Eclipse Special Reprint: “Day Star” (Poem)

I am just about to mosey out to the front porch with Tim, long lens camera & tripod (thanks, Karla!) and Celestron eclipse-viewing glasses. Who knows? Perhaps the clouds will stay parted long enough to see something.

Meanwhile, I thought I would share again this poem, composed during National Poetry Writing Month 2016. It is part of new book manuscript, Cloud Song, that will be forth-coming next March from Kelsay Books. More on that nearer the Vernal Equinox!

May your day be a truly stellar one, whatever you are doing, wherever you are!



      for Jan Rider Newman

Here in the early dark, waiting
for the sun to travel again
over the curve of the earth,
its daily round,
and hearing birdsong,
I understand: the whole world
waits, as we did.

I think of traveling to your house,
so long ago, visiting.
Our garden chairs set beside
your red sub-tropical blooms,
the box of old negatives
at our feet, tea-dark strips of film
we layered into visors.

Laughing, we looked boldly
into the doubled dark
of that solar eclipse,
certain as songbirds,
for the sun,
its radiant return.

Leslie Schultz





News Flash! MEZZO CAMMIN Publishes Four of My New Poems

I am so glad to share that Mezzo Cammin: An Online Journal of Formalist Poetry by Women has just published its newest issue. This issue includes four of my own poems–two villanelles and two other pieces–and lots of poems by seventeen other poets that I am looking forward to reading. (The titles of my own poems are: “For My Daughter, Sleeping,” “Geography Lesson,” “For LaNelle, After Thirty Years,” and “Night of the Murdered Poets.” All of these poems were written in the past two or three years.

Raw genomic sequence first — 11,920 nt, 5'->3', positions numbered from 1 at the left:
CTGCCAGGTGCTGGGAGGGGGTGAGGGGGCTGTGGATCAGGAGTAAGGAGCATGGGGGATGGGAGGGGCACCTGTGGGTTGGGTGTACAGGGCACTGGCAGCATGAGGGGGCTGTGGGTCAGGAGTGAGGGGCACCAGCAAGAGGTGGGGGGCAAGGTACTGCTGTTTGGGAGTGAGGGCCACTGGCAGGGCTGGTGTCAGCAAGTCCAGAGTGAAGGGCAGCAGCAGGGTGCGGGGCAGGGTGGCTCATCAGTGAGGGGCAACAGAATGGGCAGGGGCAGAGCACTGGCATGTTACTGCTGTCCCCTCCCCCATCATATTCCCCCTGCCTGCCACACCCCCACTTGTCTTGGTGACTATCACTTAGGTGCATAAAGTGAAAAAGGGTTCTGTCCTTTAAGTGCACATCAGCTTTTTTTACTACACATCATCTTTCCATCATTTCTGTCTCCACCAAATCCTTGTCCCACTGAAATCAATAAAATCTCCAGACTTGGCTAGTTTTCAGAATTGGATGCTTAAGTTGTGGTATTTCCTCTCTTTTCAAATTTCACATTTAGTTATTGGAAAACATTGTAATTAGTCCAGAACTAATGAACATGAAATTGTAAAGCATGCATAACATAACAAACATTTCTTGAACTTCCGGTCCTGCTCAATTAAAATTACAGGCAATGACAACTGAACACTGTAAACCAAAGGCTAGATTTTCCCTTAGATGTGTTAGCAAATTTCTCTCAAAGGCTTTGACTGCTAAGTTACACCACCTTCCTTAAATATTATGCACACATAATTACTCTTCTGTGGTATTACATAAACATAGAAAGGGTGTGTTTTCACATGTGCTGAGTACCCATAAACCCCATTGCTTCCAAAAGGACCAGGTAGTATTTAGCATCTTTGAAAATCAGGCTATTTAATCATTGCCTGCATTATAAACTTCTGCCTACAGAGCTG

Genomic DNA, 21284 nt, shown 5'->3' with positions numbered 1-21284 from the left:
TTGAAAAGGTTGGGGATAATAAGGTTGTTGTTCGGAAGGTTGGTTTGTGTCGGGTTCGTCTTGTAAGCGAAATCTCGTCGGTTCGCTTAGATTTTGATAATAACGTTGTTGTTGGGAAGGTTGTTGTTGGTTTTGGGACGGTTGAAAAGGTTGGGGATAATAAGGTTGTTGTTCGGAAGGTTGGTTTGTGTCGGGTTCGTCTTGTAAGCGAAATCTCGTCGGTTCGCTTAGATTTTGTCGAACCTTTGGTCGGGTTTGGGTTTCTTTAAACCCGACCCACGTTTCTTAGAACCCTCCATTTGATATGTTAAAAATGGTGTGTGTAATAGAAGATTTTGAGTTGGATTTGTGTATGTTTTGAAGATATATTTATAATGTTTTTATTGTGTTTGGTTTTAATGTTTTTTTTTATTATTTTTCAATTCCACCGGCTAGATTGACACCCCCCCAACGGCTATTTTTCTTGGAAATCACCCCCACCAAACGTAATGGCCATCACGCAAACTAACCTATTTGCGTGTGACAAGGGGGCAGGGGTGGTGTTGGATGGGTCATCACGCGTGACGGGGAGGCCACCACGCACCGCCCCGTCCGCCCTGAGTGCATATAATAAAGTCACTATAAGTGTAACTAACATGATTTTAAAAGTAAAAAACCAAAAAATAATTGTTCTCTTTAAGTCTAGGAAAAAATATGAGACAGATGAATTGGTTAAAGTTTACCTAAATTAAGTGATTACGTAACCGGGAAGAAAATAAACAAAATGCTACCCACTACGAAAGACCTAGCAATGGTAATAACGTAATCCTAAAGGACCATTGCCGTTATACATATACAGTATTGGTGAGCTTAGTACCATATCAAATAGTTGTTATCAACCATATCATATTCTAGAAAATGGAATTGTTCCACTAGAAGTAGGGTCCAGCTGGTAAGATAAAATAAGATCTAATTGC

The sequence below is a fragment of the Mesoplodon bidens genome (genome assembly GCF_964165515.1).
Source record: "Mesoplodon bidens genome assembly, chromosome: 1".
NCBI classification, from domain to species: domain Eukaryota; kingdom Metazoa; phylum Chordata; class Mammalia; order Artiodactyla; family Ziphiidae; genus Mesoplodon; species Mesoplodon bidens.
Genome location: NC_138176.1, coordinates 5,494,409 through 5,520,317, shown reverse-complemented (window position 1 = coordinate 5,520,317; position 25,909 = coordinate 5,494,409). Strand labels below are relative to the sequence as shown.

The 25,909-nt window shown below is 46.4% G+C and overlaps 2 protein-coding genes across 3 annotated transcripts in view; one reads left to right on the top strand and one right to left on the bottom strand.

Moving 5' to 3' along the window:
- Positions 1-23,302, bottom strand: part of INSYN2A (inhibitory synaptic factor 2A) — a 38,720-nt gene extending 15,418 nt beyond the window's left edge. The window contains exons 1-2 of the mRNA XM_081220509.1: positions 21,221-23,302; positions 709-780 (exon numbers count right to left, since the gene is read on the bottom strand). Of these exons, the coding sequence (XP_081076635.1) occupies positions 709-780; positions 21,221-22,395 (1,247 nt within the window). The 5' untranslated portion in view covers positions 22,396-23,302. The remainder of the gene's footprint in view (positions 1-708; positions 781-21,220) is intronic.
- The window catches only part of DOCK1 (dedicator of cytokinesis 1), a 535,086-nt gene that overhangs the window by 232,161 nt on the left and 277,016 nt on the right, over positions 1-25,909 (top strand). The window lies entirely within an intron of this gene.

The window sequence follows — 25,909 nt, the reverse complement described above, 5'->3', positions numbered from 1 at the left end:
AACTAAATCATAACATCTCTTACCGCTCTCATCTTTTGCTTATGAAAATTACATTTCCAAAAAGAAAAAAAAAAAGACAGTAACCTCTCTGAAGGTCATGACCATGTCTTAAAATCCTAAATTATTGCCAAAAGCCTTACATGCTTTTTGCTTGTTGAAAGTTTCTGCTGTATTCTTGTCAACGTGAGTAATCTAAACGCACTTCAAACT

This issue also includes mention of an intriguing collaboration by the featured artist, painter Holly Trostle Brigham, (a new name for me) and poet Marilyn Nelson (one of my heroines & author of A Wreath for Emmett Till) and two prose commentaries. In addition, it notes a cause for celebration: the visionary Women Poets Timeline Project now has seventy-five essays to share! The newest one introduces me to a living poet of great power, Etel Adnan, a ninety-year-old Lebanese poet, who writes in both English and French and whose work transcends cultural and disciplinary boundaries. Joyce Wilson’s summary of her life and work, “Etel Adnan: The Poetry of Suffering,” is an essay I look forward to reading again slowly.

Please take a few moments to look over the contents of this new issue. I would love to know what you think!

Here is a photo I took this past week at the Oshkosh Public Museum, a detail of an arched Tiffany window. (Julia and I traveled there to see friends and research some family history.)

April 30, 2017 Poem: “Arrival”

In memoriam Sandra Petrek

It is mete and fit for journeys to end;
for the train to pull into the station,
for all tired travelers to disembark.

Let us imagine them gathering now
in a fine hotel, mere steps from the tracks,
where they can stop, unknot the tiredness

of the body, the fatigue of the mind,
rest for a moment alone. Soon, they shall
join those waiting, who traveled before them,

in the glittering dining room. Candles